• Kuntzen C.
      • Sakurai T.
      • et al.
      Hepatocyte IKKbeta/NF-kappaB inhibits tumor promotion and progression by preventing oxidative stress-driven STAT3 activation.
      and to correlate with poor prognosis in patients with HCC.
      • Calvisi D.F.
      • Ladu S.
      • Gorden A.
      • Farina M.
      • Conner E.A.
      • Lee J.S.
      • et al.
      Ubiquitous activation of Ras and Jak/Stat pathways in human HCC.
      STAT3 activation does not occur when M70 is used. As a result, adenoviral-mediated delivery of wild-type FGF19 induces hepatic cancer with different latency according to the examined strain, while mice treated with an adenovirus containing the FGF19 engineered variant M70 display no hepatic tumours, both macroscopically and microscopically, while showing preserved BA homeostasis.
      • Zhou M.
      • Wang X.
      • Phung V.
      • Lindhout D.A.
      • Mondal K.
      • Hsu J.Y.
      • et al.
      Separating tumorigenicity from bile acid regulatory activity for endocrine hormone FGF19.
      In line with this finding, FGF19-M70 protects mice from cholestatic liver injury.
      • Zhou M.
      • Learned R.M.
      • Rossi S.J.
      • DePaoli A.M.
      • Tian H.
      • Ling L.
      Engineered fibroblast growth factor 19 reduces liver injury and resolves sclerosing cholangitis in Mdr2-deficient mice.
      We have shown that another FGF19 analogue, namely FGF19-M52 (NGM Biopharmaceuticals) that differs from wild-type FGF19 by 5 amino acid substitutions (A30S, G31S, H33L, V34L, H35Q) and 5 amino acid deletions at the N-terminus, prevents tumorigenesis in 2 different models of BA-induced spontaneous hepatocarcinogenesis.
      • Gadaleta R.M.
      • Scialpi N.
      • Peres C.
      • Cariello M.
      • Ko B.
      • Luo J.
      • et al.
      Suppression of hepatic bile acid synthesis by a non-tumorigenic FGF19 analogue protects mice from fibrosis and hepatocarcinogenesis.
      This is achieved by FGF19-M52-dependent suppression of hepatic BA synthesis and modulation of the BA pool size and composition.
      • Gadaleta R.M.
      • Scialpi N.
      • Peres C.
      • Cariello M.
      • Ko B.
      • Luo J.
      • et al.
      Suppression of hepatic bile acid synthesis by a non-tumorigenic FGF19 analogue protects mice from fibrosis and hepatocarcinogenesis.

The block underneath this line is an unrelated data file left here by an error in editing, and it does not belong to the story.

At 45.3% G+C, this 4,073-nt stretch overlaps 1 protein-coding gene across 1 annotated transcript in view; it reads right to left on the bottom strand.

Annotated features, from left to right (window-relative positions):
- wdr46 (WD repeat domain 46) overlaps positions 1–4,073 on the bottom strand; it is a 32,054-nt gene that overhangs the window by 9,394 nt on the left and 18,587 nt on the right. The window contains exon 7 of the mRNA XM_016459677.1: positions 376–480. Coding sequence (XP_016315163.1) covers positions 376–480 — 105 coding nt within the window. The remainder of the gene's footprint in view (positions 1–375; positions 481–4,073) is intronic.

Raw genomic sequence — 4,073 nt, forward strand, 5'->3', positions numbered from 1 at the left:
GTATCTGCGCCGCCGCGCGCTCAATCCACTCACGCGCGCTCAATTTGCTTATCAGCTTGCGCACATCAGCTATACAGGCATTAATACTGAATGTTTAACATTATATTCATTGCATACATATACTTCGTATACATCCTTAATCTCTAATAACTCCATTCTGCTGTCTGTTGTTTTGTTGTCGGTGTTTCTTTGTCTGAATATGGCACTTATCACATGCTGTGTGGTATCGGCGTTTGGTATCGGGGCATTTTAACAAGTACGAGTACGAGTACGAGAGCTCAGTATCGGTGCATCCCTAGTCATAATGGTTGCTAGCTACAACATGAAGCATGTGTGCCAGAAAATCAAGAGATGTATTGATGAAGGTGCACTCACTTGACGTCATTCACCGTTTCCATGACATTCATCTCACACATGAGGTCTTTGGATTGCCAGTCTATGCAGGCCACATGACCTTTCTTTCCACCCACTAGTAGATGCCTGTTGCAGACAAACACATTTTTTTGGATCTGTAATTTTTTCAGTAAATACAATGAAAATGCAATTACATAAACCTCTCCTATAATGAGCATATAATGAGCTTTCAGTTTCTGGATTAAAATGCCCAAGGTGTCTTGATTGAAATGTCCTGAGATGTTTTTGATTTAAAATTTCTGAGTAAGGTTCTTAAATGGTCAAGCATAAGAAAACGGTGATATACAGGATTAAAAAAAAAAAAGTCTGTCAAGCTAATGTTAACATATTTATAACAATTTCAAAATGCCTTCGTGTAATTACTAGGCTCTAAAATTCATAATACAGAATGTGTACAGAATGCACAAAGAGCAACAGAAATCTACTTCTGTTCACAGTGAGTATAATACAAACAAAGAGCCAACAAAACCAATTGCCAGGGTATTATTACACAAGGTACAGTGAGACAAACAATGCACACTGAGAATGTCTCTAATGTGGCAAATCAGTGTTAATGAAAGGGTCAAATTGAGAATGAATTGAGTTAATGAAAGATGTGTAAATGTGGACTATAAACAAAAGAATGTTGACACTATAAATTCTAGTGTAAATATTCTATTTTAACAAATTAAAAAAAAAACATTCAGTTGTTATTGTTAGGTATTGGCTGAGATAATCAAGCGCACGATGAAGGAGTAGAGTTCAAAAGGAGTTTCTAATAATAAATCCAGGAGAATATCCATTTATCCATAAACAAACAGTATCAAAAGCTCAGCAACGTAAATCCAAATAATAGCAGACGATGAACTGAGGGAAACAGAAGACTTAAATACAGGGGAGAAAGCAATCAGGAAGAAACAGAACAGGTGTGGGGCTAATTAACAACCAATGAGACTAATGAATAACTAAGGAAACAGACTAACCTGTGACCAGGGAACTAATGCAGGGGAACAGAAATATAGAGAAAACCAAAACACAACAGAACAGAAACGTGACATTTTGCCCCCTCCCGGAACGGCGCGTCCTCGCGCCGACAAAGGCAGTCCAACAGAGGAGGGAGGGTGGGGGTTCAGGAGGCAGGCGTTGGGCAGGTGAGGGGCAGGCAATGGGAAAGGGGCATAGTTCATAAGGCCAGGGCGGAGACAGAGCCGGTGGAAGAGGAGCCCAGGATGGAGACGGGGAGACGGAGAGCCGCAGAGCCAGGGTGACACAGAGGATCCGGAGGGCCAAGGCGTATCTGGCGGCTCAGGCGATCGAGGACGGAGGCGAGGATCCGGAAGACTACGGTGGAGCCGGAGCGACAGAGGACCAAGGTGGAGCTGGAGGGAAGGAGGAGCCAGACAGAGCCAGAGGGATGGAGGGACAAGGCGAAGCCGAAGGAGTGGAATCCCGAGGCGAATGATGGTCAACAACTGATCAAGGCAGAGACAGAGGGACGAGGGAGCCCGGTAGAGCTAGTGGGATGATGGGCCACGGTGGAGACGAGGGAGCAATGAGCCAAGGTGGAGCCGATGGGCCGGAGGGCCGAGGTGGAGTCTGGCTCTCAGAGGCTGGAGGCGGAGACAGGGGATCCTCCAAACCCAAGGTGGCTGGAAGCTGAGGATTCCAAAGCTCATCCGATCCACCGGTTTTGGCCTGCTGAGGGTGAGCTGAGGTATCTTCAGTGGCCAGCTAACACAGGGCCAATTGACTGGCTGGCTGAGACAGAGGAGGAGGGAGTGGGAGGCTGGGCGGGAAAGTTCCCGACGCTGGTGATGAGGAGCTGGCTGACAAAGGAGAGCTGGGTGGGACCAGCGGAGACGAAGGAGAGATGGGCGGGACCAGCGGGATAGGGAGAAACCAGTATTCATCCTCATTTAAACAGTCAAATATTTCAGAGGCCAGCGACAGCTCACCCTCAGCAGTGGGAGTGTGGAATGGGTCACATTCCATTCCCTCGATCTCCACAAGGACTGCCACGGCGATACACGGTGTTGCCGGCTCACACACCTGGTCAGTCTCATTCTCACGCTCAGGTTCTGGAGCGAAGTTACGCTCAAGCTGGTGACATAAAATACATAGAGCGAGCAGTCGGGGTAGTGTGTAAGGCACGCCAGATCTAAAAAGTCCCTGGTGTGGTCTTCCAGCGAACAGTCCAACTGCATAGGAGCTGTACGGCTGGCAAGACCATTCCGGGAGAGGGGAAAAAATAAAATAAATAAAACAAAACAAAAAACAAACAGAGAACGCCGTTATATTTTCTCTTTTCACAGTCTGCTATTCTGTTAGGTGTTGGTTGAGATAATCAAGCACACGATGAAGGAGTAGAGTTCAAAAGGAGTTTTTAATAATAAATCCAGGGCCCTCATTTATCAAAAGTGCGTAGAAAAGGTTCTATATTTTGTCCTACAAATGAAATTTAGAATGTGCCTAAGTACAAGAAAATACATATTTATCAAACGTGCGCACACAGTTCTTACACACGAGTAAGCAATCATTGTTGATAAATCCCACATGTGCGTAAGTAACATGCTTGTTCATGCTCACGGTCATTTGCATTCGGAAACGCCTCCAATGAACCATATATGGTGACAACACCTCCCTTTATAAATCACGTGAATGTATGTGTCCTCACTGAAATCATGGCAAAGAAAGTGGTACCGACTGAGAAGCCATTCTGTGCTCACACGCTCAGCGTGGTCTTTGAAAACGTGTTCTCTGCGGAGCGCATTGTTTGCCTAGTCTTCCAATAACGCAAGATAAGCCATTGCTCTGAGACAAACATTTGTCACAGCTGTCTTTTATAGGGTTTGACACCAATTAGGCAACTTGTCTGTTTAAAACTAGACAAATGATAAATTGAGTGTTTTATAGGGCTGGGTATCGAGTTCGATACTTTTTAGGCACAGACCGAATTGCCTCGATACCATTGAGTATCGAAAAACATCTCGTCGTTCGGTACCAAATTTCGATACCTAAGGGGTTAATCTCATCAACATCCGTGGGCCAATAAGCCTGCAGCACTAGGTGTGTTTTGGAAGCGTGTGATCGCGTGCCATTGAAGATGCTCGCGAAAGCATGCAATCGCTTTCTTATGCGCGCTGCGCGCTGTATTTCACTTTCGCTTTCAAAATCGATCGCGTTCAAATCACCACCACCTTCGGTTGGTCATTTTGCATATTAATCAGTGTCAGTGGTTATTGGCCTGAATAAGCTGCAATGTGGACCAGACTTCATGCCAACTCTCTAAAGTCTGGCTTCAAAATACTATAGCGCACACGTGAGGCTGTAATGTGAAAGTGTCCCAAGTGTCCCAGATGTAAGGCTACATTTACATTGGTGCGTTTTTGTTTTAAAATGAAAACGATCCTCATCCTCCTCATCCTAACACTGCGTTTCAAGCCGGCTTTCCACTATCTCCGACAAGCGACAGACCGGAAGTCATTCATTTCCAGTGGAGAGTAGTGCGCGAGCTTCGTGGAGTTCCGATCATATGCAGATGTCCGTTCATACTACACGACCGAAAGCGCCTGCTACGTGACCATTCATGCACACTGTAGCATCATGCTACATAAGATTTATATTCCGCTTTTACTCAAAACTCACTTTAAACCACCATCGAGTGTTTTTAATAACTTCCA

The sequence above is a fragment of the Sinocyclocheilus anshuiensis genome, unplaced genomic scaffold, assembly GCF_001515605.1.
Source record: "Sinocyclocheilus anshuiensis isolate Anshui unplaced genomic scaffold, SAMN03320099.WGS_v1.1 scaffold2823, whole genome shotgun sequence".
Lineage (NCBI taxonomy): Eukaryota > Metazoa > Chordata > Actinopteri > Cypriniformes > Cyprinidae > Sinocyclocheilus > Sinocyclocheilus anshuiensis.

On a translational level, FGF19-M70 reduces BA synthesis in humans
      • Luo J.
      • Ko B.
      • Elliott M.
      • Zhou M.
      • Lindhout D.A.
      • Phung V.
      • et al.
      A nontumorigenic variant of FGF19 treats cholestatic liver diseases.
      and has gone through phase I and II clinical trials for several conditions, displaying an acceptable safety profile (Table 2). In particular, it has been shown to decrease markers of liver damage, inflammation and fibrosis in cholestatic liver disorders,
      • Hirschfield G.M.
      • Chazouilleres O.
      • Drenth J.P.
      • Thorburn D.
      • Harrison S.A.
      • Landis C.S.
      • et al.
      Effect of NGM282, an FGF19 analogue, in primary sclerosing cholangitis: a multicenter, randomized, double-blind, placebo-controlled phase II trial.
      ,
      • Mayo M.J.
      • Wigg A.J.
      • Leggett B.A.
      • Arnold H.
      • Thompson A.J.
      • Weltman M.
      • et al.
      NGM282 for treatment of patients with primary biliary cholangitis: a multicenter, randomized, double-blind, placebo-controlled trial.
      which may contribute to the development of liver cancer. Additionally, a very recent phase II clinical study has shown that aldafermin reduces hepatic fat accumulation in patients with NASH in a phase II clinical trial.
      • Harrison S.A.
      • Rinella M.E.
      • Abdelmalek M.F.
      • Trotter J.F.
      • Paredes A.H.
      • Arnold H.L.
      • et al.
      NGM282 for treatment of non-alcoholic steatohepatitis: a multicentre, randomised, double-blind, placebo-controlled, phase 2 trial.
      ,
      • Harrison S.A.
      • Neff G.
      • Guy C.D.
      • Bashir M.R.
      • Paredes A.H.
      • Frias J.P.
      • et al.
      Efficacy and safety of aldafermin, an engineered FGF19 analog, in a randomized, double-blind, placebo-controlled trial of patients with nonalcoholic steatohepatitis.